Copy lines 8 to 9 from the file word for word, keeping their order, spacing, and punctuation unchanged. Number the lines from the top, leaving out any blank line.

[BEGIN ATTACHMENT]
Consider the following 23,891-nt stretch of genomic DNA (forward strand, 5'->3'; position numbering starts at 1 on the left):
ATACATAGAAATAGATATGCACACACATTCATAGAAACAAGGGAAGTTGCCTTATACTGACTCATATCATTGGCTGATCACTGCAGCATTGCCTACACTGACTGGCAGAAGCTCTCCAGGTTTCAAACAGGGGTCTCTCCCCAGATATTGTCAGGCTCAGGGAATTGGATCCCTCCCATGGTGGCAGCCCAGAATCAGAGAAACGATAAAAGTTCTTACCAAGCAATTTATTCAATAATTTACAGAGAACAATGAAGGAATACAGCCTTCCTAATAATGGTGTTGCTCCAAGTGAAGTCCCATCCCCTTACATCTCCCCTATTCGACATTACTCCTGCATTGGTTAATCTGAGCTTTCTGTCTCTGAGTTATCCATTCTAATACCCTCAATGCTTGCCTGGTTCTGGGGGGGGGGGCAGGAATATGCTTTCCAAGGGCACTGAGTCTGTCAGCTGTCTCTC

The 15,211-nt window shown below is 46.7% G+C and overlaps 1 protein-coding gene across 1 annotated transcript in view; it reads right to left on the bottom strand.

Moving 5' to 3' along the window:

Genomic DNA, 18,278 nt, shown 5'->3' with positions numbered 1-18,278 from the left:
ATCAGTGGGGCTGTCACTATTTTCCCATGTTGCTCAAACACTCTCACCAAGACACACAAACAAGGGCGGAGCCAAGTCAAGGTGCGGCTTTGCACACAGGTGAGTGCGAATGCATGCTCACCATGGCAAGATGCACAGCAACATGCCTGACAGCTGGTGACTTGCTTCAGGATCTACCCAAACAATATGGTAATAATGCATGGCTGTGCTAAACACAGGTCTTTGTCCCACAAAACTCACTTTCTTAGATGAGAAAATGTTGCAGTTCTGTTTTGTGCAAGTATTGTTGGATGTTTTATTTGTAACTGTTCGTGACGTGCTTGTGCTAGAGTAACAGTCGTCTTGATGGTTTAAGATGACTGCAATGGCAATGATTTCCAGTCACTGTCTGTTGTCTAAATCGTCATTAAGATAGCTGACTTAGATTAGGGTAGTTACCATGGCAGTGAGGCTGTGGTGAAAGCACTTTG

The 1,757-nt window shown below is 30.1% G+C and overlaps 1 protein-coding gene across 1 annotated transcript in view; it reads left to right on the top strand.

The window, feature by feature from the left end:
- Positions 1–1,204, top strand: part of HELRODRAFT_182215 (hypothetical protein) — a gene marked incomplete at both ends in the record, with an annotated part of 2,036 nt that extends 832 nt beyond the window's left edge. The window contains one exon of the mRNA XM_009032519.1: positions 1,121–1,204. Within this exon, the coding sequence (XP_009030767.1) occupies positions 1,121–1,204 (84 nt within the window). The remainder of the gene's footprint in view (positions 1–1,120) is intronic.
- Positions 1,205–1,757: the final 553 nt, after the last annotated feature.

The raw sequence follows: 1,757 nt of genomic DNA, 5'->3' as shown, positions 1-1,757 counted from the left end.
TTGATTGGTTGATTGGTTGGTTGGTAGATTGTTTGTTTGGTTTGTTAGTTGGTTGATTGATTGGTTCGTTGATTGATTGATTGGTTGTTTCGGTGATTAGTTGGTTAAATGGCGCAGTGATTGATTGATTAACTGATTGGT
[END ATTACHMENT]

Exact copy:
The window, feature by feature from the left end:
- Positions 1–1,204, top strand: part of HELRODRAFT_182215 (hypothetical protein) — a gene marked incomplete at both ends in the record, with an annotated part of 2,036 nt that extends 832 nt beyond the window's left edge. The window contains one exon of the mRNA XM_009032519.1: positions 1,121–1,204. Within this exon, the coding sequence (XP_009030767.1) occupies positions 1,121–1,204 (84 nt within the window). The remainder of the gene's footprint in view (positions 1–1,120) is intronic.